DENTZER: All right. I just have to seize on this because you've just laid on the table an extremely interesting point here, which is that even though we've been talking about global food and drug safety, all of this begins and to a large -- to some degree, it should end at the local level. Unless individual countries are as expert as Brazil has shown itself to be in seizing the problem, we are going to continue to have these disasters occur.

So let's go back to some of the issues that have now been put on the table, it's the capacity of local authorities to have the ample science to quickly detect issues. There has to be in place regulatory capacity in order for them to do that. There may, indeed, need to be comparability of legislative authority in individual countries, hence, the need potentially for model legislation. There also has to be cooperation across borders, obviously, among these agencies, not just the regulatory agencies, but also the police authorities as well. And technology and communication also could play a very important role.

Howard, you mentioned the possibility of radio frequency identification or also the more low-tech cell phone approach. And then communication -- and this point I want to stay on because we haven't talked yet about the role of public outrage and public demand of improvement of local authorities.

I was struck in the background that Laurie (sp) and her colleagues prepared that the CDC estimates in 2009, there were 3,000 deaths in the United States from contaminated food and drinks alone. Not to put too fine a point on that, but that's equivalent to the World Trade Center bombings as a disaster in terms of fatalities.

So where is the public outrage? And that can serve as a force to push more countries along?

Peggy?

HAMBURG: Well, I think that public engagement is absolutely essential.

And I think that it speaks to the fact that, certainly, in our country and I think in many countries across the world, that at the end of the day, whatever your political stripe, whatever your views about government overall, there are some key functions of government that people have enormous reliance on. They want to be able to trust and have confidence that their food and water supply will be safe.

They want to know that the drugs that they are taking and giving their family are safe as well. And I think for the most part in the United States, people assume that to be true. I don't know as much about attitudes in other countries, but, you know, it's something where people don't think about it until there's a problem. That's always been the challenge of public health that until there's a problem, people take it for granted.

But I think we saw with the Food Safety Modernization Act, actually, enormous mobilization of consumer groups and advocates with industry and with other critical stakeholders to say we have an opportunity to do better. And while the U.S. food supply, you know is extremely safe, that 3,000 deaths a year is too many, manyfold preventable hospitalizations and, of course, huge preventable costs to industry as well. And so there was this galvanization that led to action, which will make a difference.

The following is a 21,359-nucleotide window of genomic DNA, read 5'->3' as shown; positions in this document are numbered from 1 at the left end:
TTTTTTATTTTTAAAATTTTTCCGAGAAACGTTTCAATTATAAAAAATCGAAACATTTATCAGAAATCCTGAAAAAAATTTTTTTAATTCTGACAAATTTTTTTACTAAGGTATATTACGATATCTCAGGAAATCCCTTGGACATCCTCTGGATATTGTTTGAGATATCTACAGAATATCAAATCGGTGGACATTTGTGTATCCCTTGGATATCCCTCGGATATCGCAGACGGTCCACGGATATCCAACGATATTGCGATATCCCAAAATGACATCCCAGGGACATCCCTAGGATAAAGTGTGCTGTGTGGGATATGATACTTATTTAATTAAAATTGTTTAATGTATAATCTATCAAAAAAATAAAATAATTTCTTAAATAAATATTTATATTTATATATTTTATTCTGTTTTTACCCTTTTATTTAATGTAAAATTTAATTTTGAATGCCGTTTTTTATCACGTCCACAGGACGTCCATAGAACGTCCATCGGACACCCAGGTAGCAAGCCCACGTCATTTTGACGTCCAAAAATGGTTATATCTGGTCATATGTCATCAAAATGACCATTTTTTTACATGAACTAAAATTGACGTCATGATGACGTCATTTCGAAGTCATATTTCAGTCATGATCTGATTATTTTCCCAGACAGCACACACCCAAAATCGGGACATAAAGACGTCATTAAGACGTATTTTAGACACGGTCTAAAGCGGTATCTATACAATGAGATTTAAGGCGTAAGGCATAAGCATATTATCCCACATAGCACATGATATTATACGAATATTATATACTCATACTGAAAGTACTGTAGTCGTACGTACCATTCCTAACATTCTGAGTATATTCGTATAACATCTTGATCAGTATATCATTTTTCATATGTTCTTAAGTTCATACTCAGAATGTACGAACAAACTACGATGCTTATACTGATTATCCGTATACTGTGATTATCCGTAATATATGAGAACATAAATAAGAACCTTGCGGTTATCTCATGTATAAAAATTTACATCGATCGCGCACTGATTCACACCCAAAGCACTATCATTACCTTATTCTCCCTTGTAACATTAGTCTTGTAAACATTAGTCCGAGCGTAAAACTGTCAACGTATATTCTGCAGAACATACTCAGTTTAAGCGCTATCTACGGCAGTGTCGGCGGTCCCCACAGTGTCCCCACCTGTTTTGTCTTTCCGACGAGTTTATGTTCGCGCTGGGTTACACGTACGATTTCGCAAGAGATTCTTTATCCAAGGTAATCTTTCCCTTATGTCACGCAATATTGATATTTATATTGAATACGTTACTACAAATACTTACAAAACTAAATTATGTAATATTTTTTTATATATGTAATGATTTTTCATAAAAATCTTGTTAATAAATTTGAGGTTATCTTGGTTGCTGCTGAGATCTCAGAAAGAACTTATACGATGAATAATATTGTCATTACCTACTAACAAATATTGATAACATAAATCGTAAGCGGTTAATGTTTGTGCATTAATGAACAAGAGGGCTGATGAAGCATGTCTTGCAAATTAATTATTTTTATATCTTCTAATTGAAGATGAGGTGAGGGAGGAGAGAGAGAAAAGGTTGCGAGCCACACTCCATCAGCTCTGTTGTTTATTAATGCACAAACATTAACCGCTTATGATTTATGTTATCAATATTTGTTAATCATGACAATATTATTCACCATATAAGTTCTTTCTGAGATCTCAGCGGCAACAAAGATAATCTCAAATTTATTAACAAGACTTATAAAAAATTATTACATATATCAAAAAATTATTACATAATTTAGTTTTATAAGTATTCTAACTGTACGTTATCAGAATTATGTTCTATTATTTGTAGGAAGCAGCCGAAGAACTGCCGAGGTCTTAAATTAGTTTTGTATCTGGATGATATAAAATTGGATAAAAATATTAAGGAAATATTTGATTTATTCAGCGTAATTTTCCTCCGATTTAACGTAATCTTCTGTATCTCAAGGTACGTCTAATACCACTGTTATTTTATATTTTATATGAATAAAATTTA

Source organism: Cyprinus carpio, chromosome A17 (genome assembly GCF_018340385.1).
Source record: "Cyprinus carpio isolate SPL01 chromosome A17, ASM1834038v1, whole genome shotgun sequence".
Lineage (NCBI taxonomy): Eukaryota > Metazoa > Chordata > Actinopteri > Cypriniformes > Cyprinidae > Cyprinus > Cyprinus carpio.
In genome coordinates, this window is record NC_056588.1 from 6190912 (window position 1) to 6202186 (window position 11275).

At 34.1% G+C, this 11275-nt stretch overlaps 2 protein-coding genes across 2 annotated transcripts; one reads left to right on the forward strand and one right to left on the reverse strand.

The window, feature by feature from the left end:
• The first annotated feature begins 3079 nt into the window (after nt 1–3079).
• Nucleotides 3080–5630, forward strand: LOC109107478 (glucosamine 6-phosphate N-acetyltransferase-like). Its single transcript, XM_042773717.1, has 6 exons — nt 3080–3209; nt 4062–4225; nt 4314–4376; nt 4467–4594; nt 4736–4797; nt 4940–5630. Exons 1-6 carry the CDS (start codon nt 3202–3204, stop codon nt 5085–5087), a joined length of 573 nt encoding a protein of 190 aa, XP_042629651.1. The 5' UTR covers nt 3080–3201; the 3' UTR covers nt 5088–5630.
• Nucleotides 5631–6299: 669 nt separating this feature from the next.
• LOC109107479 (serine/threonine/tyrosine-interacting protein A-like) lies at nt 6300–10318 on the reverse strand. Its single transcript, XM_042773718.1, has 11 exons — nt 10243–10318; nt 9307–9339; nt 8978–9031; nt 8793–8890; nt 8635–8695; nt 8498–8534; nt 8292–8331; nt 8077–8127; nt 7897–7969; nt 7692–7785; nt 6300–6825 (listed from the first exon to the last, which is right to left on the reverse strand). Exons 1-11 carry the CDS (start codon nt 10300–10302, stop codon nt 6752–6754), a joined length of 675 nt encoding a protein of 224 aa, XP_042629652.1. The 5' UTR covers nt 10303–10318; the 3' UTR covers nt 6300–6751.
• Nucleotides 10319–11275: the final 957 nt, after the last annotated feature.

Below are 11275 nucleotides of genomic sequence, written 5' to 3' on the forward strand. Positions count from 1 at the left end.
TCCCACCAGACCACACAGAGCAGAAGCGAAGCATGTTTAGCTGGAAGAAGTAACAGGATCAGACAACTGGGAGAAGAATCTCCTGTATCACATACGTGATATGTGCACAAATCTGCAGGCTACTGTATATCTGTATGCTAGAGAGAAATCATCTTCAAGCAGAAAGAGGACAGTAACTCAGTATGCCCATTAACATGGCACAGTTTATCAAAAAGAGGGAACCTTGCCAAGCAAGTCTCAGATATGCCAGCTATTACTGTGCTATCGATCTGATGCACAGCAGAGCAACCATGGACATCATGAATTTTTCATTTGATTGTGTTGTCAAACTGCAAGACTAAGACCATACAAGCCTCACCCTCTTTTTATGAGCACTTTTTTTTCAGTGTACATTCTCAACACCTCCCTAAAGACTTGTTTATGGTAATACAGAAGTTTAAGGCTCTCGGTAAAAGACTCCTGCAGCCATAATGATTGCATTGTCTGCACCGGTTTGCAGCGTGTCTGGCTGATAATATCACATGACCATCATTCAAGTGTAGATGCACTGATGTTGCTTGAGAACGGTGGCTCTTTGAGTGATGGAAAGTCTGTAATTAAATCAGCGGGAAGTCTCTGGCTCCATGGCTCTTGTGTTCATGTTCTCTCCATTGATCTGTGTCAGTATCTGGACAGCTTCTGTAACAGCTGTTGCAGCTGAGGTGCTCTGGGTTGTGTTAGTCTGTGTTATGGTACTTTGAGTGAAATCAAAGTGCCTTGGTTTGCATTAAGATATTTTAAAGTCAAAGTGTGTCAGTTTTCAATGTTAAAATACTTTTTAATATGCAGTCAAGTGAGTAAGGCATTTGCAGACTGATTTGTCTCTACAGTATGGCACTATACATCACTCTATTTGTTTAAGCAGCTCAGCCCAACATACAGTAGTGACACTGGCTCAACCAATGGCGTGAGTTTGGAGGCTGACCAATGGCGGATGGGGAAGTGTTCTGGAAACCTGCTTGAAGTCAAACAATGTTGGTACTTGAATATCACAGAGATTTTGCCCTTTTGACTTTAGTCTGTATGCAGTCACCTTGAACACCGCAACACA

But one reason why I was very excited to have this forum today is that I think people have no idea in this country and around the world about the vulnerability of things that we count on every day, food, drugs, medical devices and other related products. And that we have a system that has big gaps in our protective mechanisms and that it's a growing problem, and that, in fact, it is a problem that goes beyond what any one nation can do alone no matter how well resourced, no matter how dedicated.

It is a problem that by its very nature requires a global alliance. In my remarks this morning, I said I think the time has come that we really need to create and formalize a global alliance of regulators that are committed to solving these problems together, to sharing information in new ways, sharing best practices in new ways, even sharing the workload in new ways, and importantly, working with industry and other stakeholders because it is a shared responsibility that goes beyond government as well. But I think that in all these efforts, that notion of shared responsibility and the critical central role of the consumer, because at the end of the day, it's all about serving them and protecting and promoting their health and well being.

DENTZER: So on the possibility that regulatory authorities and individual countries will not all leap to the fore to take up your challenge, could we conceive of a global citizen Facebook revolution to enlighten people throughout the world about the need for these issues, Howard?